Mount Everest: What Goes Up Should Come Down Unit Driving Question: How can we enjoy and explore unique natural areas while still protecting our environment?
Summits with a View Lesson Driving Question: Why do people want to climb Mount Everest?
1. Engage students by watching a video that captures the emotions of reaching Kilimanjaro’s summit.
- Begin with the still shot at the start of the video, Kilimanjaro – The Summit. Have students look for clues in the image to determine where the video takes place and confirm the correct answer (Tanzania, Africa). Have students find Tanzania, Africa, on a world map.
- Then have students watch the video from the 2:36 minute mark until the end.
- Ask students: What is happening in this video? What details do you notice? What seems both challenging or enjoyable about the experiences these people are having?
2. Using an image of the Seven Summits, discuss what inspires people to climb these mountains.
- Show students this image of the Seven Summits and explain why there are eight images in the collection. Explain that one of the peaks known as Puncak Jaya, also known as Carstensz Pyramid, was not originally one of the Seven Summits because it is politically part of Indonesia, which is part of the Asian continent. Therefore, it would not be the highest peak in Asia because Mount Everest is much taller. However, being in New Guinea, it is also considered part of Oceania, so peakbaggers now traditionally identify Puncak Jaya to be the highest point in Oceania, and Mount Kosciuszko to be the highest peak in Australia.
- Ask students: Why would someone want to risk their lives in order to reach the top of these mountains?
- Consider showing images from the summits, in addition to the summits themselves, to inspire more responses. Possible images include:
- As a class, discuss student's responses and document big ideas on a surface that can remain visible throughout the activity, such as chart paper or a whiteboard.
3. Students learn about two mountaineers, Patrick Morrow and Kit DesLauriers, and learn what the term peakbagger means in terms of mountaineering.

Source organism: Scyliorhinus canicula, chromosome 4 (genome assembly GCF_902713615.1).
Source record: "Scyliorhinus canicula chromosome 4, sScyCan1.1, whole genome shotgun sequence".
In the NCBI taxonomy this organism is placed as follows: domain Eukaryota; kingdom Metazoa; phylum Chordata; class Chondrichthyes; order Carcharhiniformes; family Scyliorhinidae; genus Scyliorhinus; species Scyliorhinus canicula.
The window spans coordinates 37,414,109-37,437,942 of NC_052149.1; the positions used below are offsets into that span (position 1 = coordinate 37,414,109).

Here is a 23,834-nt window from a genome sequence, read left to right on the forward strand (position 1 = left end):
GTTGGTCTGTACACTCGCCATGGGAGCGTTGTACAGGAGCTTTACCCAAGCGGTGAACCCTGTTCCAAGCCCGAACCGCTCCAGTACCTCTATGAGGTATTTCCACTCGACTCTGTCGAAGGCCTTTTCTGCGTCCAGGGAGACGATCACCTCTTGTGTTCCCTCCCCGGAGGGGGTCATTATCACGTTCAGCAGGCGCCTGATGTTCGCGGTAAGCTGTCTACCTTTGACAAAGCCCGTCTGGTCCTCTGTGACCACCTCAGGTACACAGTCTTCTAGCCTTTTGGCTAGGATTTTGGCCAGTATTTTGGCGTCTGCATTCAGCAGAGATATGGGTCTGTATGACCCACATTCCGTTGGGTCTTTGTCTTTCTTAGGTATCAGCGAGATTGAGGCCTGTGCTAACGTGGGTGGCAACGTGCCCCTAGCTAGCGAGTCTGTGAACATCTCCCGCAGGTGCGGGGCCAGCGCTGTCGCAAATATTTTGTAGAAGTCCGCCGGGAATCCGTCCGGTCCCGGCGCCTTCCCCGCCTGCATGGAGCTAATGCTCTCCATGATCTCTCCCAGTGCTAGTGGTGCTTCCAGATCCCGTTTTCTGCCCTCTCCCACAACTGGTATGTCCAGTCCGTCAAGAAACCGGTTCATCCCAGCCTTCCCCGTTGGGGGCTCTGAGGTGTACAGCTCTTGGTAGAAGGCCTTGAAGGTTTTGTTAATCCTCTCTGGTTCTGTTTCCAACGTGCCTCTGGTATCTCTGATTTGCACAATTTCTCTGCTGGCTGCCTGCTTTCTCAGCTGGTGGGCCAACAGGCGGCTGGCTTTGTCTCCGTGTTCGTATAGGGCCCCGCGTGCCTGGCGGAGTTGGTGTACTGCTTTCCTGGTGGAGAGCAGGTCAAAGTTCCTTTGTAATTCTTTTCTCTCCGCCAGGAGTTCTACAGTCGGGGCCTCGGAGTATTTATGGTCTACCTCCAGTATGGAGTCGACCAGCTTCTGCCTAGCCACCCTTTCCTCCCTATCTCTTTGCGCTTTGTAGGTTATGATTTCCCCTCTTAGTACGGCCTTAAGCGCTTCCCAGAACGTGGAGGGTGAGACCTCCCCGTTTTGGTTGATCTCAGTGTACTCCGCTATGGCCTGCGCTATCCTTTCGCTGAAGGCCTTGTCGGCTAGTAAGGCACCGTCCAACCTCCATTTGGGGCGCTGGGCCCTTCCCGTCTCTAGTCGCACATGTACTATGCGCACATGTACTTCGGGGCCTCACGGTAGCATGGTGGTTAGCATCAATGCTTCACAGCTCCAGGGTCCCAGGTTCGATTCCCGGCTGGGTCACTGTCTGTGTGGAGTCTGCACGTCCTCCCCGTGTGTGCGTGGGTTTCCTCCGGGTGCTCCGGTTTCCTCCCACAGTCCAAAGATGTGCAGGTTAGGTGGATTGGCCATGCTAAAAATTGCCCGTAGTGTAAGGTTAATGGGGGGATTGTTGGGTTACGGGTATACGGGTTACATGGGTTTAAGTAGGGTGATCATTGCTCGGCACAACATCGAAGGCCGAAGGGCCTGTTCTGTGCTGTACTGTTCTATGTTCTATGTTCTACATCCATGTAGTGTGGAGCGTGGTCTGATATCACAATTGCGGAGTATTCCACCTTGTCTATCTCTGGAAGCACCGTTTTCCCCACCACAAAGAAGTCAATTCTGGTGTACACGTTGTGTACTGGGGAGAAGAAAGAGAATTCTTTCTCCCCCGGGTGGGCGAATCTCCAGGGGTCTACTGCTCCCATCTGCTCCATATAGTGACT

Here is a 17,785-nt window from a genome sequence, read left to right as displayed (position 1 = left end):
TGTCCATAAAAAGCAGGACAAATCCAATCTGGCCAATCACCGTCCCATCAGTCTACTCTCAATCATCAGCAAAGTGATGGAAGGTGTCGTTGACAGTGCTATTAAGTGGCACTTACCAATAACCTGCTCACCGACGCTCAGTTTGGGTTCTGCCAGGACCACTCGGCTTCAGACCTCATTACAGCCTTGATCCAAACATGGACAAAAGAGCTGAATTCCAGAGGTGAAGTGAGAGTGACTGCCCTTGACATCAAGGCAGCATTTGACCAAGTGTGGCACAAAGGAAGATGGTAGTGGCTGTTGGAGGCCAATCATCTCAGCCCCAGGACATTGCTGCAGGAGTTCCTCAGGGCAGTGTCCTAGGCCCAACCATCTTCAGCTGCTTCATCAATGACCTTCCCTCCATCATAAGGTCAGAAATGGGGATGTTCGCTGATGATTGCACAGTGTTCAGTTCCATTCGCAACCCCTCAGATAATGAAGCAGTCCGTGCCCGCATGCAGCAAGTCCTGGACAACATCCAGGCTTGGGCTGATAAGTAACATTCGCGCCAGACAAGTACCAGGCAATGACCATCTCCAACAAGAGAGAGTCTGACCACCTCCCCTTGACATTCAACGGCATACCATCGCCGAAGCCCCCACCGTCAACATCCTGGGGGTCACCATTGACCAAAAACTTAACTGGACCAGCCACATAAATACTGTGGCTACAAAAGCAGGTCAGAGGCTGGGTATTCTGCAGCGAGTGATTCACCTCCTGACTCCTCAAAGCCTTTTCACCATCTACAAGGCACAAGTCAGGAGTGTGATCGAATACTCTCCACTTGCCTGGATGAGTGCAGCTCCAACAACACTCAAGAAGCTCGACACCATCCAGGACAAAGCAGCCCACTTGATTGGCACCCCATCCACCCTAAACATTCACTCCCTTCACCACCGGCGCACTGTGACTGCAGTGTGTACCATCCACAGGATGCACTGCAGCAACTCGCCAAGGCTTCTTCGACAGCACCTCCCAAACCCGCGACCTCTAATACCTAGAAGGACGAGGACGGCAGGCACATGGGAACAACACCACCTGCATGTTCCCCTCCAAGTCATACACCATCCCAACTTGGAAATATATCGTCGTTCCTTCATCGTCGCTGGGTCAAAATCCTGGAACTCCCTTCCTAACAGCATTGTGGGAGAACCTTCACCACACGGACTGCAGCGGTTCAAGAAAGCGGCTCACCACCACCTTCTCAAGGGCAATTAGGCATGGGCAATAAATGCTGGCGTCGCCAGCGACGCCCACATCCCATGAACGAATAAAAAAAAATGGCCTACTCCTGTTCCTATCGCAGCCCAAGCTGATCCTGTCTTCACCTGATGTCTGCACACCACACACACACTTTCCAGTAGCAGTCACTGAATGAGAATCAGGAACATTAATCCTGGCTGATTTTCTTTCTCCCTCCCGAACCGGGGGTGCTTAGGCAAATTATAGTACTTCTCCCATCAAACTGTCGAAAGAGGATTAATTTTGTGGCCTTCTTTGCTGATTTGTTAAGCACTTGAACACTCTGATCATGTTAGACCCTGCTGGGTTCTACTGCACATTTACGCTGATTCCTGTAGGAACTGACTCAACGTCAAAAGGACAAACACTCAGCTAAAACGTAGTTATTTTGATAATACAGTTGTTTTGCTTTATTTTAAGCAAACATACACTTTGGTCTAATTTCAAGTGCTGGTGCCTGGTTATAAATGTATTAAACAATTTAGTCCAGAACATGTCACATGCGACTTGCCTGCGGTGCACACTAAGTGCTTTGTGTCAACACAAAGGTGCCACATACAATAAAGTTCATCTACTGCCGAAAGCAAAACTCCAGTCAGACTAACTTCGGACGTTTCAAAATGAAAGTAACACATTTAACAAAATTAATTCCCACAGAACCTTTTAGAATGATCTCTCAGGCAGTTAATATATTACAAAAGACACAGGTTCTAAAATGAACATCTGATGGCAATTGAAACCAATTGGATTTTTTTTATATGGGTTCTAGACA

- As a class, read the article May 7, 1986 CE: Mountaineer Reaches All ‘Seven Summits.’
- Explain the term peakbagger to students:
Peakbagger (n): A mountain climber whose principal goal is the attainment of a summit, or a specific set of summits.
- Emphasize that Patrick Morrow would be an example of a peakbagger because he attained all eight of the highest peaks on each continent, which is a specific set of summits.
- Next, have students watch the video Surviving the Seven Summits about Kit DesLauriers and her preparations to climb and ski the Seven Summits.
- As a class, add new reasons to the collective list of what inspires a person to keep trying to reach dangerous summits even after repeated failures.
4. In groups, students research one of the eight summits to begin the jigsaw portion of this activity.
- With students in groups, distribute the materials needed to have each group create their tabletop map of the world, a copy of the Peakbagging Cards, and the appropriate peak article to each student. For example, one group should read about Kilimanjaro, which means that each student in that group receives the Kilimanjaro article.
- Have students closely read the article about their peak and complete the information card for their summit. Have students cut out their peak card and glue it to the map with the edge of their card on the site of their summit.
- Remind students that they should be prepared to share their information with other peak experts for the next activity in this unit, Mountaineering as Exploration, Recreation, and Vocation.